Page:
One night in Capri we wanted to dine in our room and thought a simple Caprese salad would satisfy. I walked to a tiny shop to purchase the necessary ingredients, Buffalo Mozzarella made nearby, basil, tomato, and a small piece of garlic, also freash tiny bits of green chili, with good sea salt, local olive oil and crusty bread. As I reached for a ball of wrapped cheese on the counter a grandmother type shocked me by slapping my hand. I thought I had reached in front of her, or perhaps offended a local custom. She then explained to me that my choice of cheese was wrong as it was made in the morning and she handed me one that was made later in the day. I asked the proprietor where the tomatoes were? He told me to come around the counter and took me to a small room where the shelves were lined with tomatoes that were displayed and cared for like each one was a precious stone. Italians have an incredible love and pride, not just with their cultivating and cooking, but also from being able to offer the best to others.
Rome showed us the delights of Funghi, mushrooms of all kinds. We discovered a wonderful family owned trattoria called, da tonino alla lampada. Which means lamp of Tonino. Tonino was the owner, chef, and resident maestro de funghi, master chef of mushrooms. Lamp is an Italian slang for the lid or the shade of each mushroom. Upon entering what we called “Mushroom Place,” we were blown away by the strong fragrance that filled the room from the baskets of mushrooms on display. Everything from large Funghi Porcini served with pasta, or as a primi course, grilled with pieces of garlic inserted in the lamp of the funghi, with a drizzle of olive oil. There was also Ovalo, a bright orange egg shape mushroom that is usually thinly sliced, served raw with lemon juice and olive oil. Local cepes, black Umbrian truffles, white truffles from Alba and more, all blended together to create the powerful scent.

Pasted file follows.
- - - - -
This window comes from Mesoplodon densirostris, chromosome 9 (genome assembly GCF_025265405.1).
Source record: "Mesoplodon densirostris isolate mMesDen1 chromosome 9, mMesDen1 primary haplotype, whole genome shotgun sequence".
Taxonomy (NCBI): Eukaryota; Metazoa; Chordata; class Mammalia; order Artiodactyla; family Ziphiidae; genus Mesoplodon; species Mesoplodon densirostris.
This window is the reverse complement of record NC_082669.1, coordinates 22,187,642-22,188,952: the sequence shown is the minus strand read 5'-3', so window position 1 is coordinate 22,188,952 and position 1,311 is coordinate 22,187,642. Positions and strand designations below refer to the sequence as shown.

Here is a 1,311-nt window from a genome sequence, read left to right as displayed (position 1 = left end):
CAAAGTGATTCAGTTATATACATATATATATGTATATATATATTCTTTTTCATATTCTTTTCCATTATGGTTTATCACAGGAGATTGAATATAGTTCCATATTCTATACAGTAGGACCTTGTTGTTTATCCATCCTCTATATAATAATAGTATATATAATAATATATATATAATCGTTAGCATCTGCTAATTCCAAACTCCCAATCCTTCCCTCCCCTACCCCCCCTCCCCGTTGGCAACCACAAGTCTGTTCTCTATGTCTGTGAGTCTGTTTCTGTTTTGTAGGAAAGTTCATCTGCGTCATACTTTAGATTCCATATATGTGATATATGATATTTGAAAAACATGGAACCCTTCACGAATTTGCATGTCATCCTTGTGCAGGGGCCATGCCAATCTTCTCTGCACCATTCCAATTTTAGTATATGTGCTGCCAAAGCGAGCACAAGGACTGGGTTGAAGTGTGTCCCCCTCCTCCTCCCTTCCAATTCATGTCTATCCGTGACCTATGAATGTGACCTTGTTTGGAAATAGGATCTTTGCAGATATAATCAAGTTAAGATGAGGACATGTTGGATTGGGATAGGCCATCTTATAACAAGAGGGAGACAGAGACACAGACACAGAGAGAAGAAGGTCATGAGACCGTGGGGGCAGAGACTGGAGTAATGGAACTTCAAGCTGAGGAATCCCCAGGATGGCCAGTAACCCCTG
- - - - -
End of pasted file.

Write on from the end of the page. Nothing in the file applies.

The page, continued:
It was here that Tonino invited me into his kitchen to show me the art of making Roman style artichokes. The chokes are first trimmed then stuffed with garlic and a Roman herb similar to mint is mixed with salt, then they are cooked stem side up in a combination of white wine, lemon halves, and olive oil. When done the artichokes are removed to cool and the liquid is reduced to a syrup and drizzled over this much prized roman delicacy.
There is much more that we learned, so many stories, that every day when my wife and I shop and cook, any given ingredient could spark a memory that brings a smile to our faces.
Seek out the freshest and best quality ingredients available; always remember less in any art, is more. Pass on your love by cooking a dinner for a friend today, and then give them the recipe to cook for others. I always come back to Dante. At the end of our first trip he picked us up to take us to the airport, and the first thing he did, before pulling out of the drive way, was to turn around with his Tiber wide smile and say, “So, did you learn how to eat yet?”
He went on to say, “now you know the Roman secret,” “what is that,” I replied, “everybody dies, but not everybody lives!” Well Dante, the answer to your question is I’m still learning how to eat and live.